2.In countering aggressive war, racialism, apartheid and other violations of human rights which are inter alia spawned by prejudice and ignorance, the mass media, by disseminating information on the aims, aspirations, cultures and needs of all peoples, contribute to eliminate ignorance and misunderstanding between peoples, to make nationals of a country sensitive to the needs and desires of others, to ensure the respect of the rights and dignity of all nations, all peoples and all individuals without distinction of race, sex, language, religion or nationality and to draw attention to the great evils which afflict humanity, such as poverty, malnutrition and diseases, thereby promoting the formulation by States of the policies best able to promote the reduction of international tension and the peaceful and equitable settlement of international disputes.
The mass media have an essential part to play in the education of young people in a spirit of peace, justice, freedom, mutual respect and understanding, in order to promote human rights, equality of rights as between all human beings and all nations, and economic and social progress. Equally, they have an important role to play in making known the views and aspirations of the younger generation.
In order to respect freedom of opinion, expression and information and in order that information may reflect all points of view, it is important that the points of view presented by those who consider that the information published or disseminated about them has seriously prejudiced their effort to strengthen peace and international understanding, to promote human rights or to counter racialism, apartheid and incitement to war be disseminated.
For the establishment of a new equilibrium and greater reciprocity in the flow of information, which will be conducive to the institution of a just and lasting peace and to the economic and political independence of the developing countries, it is necessary to correct the inequalities in the flow of information to and from developing countries, and between those countries. To this end, it is essential that their mass media should have conditions and resources enabling them to gain strength and expand, and to co-operate both among themselves and with the mass media in developed countries.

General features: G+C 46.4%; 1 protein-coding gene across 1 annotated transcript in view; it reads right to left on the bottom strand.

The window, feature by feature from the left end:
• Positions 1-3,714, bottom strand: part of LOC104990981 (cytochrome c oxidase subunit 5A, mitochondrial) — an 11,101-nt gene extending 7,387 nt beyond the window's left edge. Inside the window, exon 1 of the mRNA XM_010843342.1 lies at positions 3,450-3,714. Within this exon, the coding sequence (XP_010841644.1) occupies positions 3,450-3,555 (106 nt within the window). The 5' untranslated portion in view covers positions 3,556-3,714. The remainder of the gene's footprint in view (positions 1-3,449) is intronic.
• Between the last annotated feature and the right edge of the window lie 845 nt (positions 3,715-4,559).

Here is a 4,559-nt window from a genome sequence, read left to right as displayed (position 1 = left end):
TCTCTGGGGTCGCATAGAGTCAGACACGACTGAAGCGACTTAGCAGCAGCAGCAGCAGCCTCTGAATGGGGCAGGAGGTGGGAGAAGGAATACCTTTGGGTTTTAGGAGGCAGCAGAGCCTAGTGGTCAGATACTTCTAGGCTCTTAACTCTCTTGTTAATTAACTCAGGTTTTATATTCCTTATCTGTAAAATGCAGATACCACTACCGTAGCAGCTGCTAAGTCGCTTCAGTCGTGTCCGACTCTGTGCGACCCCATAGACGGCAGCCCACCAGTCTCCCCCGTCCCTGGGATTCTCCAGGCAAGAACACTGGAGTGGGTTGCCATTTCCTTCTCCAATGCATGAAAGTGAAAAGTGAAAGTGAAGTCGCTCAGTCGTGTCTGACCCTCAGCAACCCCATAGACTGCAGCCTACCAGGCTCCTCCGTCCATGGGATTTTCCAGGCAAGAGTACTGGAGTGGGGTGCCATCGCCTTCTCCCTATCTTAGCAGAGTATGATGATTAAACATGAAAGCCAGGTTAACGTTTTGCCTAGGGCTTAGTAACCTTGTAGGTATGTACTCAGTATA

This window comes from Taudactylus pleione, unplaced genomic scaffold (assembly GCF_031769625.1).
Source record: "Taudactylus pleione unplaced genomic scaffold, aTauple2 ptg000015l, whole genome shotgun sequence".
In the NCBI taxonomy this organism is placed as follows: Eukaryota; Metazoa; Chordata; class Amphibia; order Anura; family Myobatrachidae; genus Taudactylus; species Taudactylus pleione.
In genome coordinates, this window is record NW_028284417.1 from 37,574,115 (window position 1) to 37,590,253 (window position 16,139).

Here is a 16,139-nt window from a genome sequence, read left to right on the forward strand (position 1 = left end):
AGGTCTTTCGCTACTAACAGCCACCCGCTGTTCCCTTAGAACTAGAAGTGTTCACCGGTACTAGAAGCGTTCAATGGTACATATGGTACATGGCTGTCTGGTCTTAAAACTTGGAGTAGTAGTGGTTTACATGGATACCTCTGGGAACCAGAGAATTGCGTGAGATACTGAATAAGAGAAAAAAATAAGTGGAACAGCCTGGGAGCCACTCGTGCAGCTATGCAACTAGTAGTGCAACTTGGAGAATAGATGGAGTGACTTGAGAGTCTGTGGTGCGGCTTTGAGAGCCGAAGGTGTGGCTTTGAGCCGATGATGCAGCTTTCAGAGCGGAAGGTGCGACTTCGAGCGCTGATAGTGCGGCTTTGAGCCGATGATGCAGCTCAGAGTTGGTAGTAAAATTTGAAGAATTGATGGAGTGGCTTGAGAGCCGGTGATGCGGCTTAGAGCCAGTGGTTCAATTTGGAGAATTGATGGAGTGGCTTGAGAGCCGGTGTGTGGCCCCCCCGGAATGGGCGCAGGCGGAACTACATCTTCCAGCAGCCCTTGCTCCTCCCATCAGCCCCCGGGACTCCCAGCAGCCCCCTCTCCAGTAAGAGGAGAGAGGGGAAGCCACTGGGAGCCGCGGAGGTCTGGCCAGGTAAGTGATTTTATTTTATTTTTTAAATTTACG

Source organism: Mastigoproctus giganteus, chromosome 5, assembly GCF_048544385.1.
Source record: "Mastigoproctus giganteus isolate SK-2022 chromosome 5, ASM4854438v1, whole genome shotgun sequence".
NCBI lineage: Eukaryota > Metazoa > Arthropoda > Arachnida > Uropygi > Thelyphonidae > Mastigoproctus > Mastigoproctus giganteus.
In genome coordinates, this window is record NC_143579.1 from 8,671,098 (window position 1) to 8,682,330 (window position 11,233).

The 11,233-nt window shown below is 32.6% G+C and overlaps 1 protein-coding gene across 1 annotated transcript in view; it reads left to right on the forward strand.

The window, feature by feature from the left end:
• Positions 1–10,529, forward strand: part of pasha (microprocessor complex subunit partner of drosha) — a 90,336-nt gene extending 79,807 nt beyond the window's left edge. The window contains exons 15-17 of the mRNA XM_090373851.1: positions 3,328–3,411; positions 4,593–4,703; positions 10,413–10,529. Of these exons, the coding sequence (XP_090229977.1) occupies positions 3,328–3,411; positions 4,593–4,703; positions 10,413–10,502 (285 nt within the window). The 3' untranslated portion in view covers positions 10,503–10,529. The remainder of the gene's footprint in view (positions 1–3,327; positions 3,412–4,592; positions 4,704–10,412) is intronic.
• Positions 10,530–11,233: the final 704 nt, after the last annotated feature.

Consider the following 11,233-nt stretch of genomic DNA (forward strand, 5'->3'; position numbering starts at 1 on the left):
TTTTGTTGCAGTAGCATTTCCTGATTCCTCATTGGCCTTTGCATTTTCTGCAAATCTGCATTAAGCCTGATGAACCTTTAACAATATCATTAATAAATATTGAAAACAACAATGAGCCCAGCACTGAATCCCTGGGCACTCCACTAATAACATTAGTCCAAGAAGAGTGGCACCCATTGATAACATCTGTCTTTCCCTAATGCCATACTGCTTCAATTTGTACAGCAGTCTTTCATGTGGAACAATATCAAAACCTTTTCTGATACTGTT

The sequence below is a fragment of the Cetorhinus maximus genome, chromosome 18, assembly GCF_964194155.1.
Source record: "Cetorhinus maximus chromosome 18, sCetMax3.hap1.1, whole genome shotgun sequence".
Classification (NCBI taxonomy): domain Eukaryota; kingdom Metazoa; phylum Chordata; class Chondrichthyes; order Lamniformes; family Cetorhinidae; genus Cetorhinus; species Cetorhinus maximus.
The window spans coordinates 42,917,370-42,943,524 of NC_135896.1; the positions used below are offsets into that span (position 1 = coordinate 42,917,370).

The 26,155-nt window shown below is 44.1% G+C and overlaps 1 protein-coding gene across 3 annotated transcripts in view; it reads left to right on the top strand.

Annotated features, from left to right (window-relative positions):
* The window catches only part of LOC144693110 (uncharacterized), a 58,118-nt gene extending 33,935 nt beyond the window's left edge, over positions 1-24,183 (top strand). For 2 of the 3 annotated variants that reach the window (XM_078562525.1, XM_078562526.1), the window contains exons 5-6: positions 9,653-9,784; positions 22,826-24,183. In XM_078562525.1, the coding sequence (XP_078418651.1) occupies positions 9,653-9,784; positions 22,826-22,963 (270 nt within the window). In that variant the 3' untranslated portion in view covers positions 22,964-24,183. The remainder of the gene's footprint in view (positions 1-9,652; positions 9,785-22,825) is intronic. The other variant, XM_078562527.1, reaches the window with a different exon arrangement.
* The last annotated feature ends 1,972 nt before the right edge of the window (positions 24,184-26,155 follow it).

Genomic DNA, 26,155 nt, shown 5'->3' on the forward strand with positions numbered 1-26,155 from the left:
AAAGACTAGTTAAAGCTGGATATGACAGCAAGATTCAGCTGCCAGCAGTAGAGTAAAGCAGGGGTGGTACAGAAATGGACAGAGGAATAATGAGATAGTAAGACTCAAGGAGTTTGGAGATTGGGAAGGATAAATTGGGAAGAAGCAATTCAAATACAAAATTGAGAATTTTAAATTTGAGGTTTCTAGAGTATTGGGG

By disseminating more widely all of the information concerning the universally accepted objectives and principles which are the bases of the resolutions adopted by the different organs of the United Nations, the mass media contribute effectively to the strengthening of peace and international understanding, to the promotion of human rights, and to the establishment of a more just and equitable international economic order.
Professional organizations, and people who participate in the professional training of journalists and other agents of the mass media and who assist them in performing their functions in a responsible manner should attach special importance to the principles of this Declaration when drawing up and ensuring application of their codes of ethics.
In the spirit of this Declaration, it is for the international community to contribute to the creation of the conditions for a free flow and wider and more balanced dissemination of information, and of the conditions for the protection, in the exercise of their functions, of journalists and other agents of the mass media. UNESCO is well placed to make a valuable contribution in this respect.
1.With due respect for constitutional provisions designed to guarantee freedom of information and for the applicable international instruments and agreements, it is indispensable to create and maintain throughout the world the conditions which make it possible for the organizations and persons professionally involved in the dissemination of information to achieve the objectives of this Declaration.
2.It is important that a free flow and wider and better balanced dissemination of information be encouraged.
3.To this end, it is necessary that States facilitate the procurement by the mass media in the developing countries of adequate conditions and resources enabling them to gain strength and expand, and that they support co-operation by the latter both among them selves and with the mass media in developed countries.
4.Similarly, on a basis of equality of rights, mutual advantage and respect for the diversity of the cultures which go to make up the common heritage of mankind, it is essential that bilateral and multilateral exchanges of information among all States, and in particular between those which have different economic and social systems, be encouraged and developed.
For this declaration to be fully effective it is necessary, with due respect for the legislative and administrative provisions and the other obligations of Member States, to guarantee the existence of favourable conditions for the operation of the mass media, in conformity with the provisions of the Universal Declaration of Human Rights and with the corresponding principles proclaimed in the International Covenant on Civil and Political Rights adopted by the General Assembly of the United Nations in 1966.